There are 2 ingredients:(i)

the domination of the will of the other obtaining an unfair advantage over the other.

(ii)

Effect of contract Section 20: the contract is voidable at the option of the party whose consent was so caused.

Sec 16(2) provides dominating the will:-

three(3) such circumstances of

(i) when one party holds a real /apparent authority over another Eg: a parents authority over a child (ii) where one party stands in a fiduciary relation to the other. Eg: in the case of the confidential relationship between a solicitor & client, trustee and beneficiary, religious advisor & follower Eg: Ayah Pin advise one of his follower to transfer his land to him for RM100.00 if he want to go to heaven. (iii) Where a party makes a contract with a person whose mental capacity is temporarily or permanently affected by reason of age, illness or mental or bodily distress.

(c) Mistake

i)

Sec 21- mistake of fact essential to agreement When both parties to an agreement are under a mistake as to a matter of fact essential to the agreement, the agreement is void.

For eg: Mrs Daisy own two hotels. She offers to sell one of them to Jeffry. Mrs Daisy thought that she will be selling her hotel in JB while Jeffry thinks that he is purchasing the hotel in Melaka. Both parties make a mutual mistake as to an important fact i.e identity of the hotel. Therefore, either party will be able to terminate the contract.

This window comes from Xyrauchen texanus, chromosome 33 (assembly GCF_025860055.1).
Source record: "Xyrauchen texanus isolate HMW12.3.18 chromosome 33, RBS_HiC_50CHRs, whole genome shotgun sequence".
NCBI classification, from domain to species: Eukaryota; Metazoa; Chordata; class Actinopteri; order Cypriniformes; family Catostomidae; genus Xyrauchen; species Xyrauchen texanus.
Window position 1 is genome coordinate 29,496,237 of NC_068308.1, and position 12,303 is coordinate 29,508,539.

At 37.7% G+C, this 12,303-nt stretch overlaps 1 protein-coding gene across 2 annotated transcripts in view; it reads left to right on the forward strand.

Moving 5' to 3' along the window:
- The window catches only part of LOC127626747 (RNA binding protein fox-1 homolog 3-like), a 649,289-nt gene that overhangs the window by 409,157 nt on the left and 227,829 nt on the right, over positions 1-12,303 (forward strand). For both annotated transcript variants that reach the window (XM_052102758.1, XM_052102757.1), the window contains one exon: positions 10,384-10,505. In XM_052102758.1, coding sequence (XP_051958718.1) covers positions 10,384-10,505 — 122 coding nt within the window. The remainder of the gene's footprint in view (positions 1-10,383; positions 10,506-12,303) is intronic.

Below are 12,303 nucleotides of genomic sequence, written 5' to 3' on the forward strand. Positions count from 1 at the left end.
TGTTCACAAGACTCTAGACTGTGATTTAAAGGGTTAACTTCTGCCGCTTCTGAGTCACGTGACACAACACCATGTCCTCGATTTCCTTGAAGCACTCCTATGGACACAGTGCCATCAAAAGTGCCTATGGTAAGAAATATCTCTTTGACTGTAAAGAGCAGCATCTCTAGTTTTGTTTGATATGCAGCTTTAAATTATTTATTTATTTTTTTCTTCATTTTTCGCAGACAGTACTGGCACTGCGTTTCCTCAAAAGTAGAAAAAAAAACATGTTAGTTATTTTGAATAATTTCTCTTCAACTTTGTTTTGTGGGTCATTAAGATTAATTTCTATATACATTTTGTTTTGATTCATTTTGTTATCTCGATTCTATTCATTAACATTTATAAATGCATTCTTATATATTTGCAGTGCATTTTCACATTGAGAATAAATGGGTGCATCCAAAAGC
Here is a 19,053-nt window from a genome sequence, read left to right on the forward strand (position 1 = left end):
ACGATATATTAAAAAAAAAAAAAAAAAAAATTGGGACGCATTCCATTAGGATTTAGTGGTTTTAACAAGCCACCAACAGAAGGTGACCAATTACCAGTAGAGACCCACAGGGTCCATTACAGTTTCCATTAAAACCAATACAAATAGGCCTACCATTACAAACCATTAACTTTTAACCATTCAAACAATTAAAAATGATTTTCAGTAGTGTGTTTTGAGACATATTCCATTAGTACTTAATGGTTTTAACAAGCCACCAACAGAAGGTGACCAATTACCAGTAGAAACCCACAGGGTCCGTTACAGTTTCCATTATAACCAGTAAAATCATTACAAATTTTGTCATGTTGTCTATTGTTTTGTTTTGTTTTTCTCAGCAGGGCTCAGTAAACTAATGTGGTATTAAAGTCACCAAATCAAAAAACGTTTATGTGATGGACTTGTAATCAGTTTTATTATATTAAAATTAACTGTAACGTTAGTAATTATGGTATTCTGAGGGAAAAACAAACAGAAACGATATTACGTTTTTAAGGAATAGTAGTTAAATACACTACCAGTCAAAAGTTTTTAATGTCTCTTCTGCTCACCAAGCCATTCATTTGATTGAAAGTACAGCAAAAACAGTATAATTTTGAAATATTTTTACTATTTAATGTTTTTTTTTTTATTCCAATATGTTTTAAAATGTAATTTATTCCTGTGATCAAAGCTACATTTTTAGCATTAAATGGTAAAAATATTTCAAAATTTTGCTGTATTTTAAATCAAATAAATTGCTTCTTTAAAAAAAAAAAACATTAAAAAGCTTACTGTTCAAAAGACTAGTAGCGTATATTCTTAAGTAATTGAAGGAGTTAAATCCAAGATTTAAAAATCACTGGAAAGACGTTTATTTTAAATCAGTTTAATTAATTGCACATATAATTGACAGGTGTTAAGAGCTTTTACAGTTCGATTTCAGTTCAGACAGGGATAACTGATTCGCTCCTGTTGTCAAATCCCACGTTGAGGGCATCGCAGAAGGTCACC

We must distinguish mistake of fact essential to agreement and a mere mistake of fact. Freeman v Kiamesha Concord Inc (1974)
A guest at a resort hotel misread an advertisement concerning memorial day weekend entertainment and so believed that a popular entertainer would be performing for three nights during the weekend rather than one. Upon learning the truth, he sought to cancel part of his three days reservation. The court held that his mistake was a mere mistake of fact and it was unilateral. Therefore, although he departed the resort before the end of three days weekend, he remained obliged to pay his hotel bill in full.

d)

Misrepresentation and Fraud

Misrepresentation: certain false statement made by a representing party (A), which induces the other party (B) to enter into contract. Sec 18: Misrepresentation is confined to innocent misrepresentation. Innocent misrepresentation is an untrue statement that the speaker believe is accurate.